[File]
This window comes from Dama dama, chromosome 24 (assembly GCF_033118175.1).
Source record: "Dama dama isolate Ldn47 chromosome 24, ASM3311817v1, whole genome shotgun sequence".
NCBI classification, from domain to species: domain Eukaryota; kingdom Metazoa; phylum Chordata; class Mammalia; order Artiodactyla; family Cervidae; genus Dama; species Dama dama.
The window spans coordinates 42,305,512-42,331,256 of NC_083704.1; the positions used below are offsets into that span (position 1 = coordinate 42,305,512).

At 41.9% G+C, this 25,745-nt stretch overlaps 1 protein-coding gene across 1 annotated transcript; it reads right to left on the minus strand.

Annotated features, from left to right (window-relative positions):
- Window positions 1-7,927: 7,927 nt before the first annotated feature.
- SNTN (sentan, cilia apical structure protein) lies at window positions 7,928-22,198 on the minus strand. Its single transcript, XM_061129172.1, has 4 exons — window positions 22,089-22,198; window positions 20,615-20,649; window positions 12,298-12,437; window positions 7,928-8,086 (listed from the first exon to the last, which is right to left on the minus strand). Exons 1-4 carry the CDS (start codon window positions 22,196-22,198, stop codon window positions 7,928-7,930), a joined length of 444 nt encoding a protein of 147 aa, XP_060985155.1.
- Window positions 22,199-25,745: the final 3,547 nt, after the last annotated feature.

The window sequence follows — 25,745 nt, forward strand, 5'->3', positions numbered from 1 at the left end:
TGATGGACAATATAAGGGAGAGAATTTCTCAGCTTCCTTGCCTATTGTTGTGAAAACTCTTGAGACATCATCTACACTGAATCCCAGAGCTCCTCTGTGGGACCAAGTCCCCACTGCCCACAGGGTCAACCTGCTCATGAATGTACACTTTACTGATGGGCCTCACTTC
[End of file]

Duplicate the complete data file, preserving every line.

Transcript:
This window comes from Dama dama, chromosome 24 (assembly GCF_033118175.1).
Source record: "Dama dama isolate Ldn47 chromosome 24, ASM3311817v1, whole genome shotgun sequence".
NCBI classification, from domain to species: domain Eukaryota; kingdom Metazoa; phylum Chordata; class Mammalia; order Artiodactyla; family Cervidae; genus Dama; species Dama dama.
The window spans coordinates 42,305,512-42,331,256 of NC_083704.1; the positions used below are offsets into that span (position 1 = coordinate 42,305,512).

At 41.9% G+C, this 25,745-nt stretch overlaps 1 protein-coding gene across 1 annotated transcript; it reads right to left on the minus strand.

Annotated features, from left to right (window-relative positions):
- Window positions 1-7,927: 7,927 nt before the first annotated feature.
- SNTN (sentan, cilia apical structure protein) lies at window positions 7,928-22,198 on the minus strand. Its single transcript, XM_061129172.1, has 4 exons — window positions 22,089-22,198; window positions 20,615-20,649; window positions 12,298-12,437; window positions 7,928-8,086 (listed from the first exon to the last, which is right to left on the minus strand). Exons 1-4 carry the CDS (start codon window positions 22,196-22,198, stop codon window positions 7,928-7,930), a joined length of 444 nt encoding a protein of 147 aa, XP_060985155.1.
- Window positions 22,199-25,745: the final 3,547 nt, after the last annotated feature.

The window sequence follows — 25,745 nt, forward strand, 5'->3', positions numbered from 1 at the left end:
TGATGGACAATATAAGGGAGAGAATTTCTCAGCTTCCTTGCCTATTGTTGTGAAAACTCTTGAGACATCATCTACACTGAATCCCAGAGCTCCTCTGTGGGACCAAGTCCCCACTGCCCACAGGGTCAACCTGCTCATGAATGTACACTTTACTGATGGGCCTCACTTC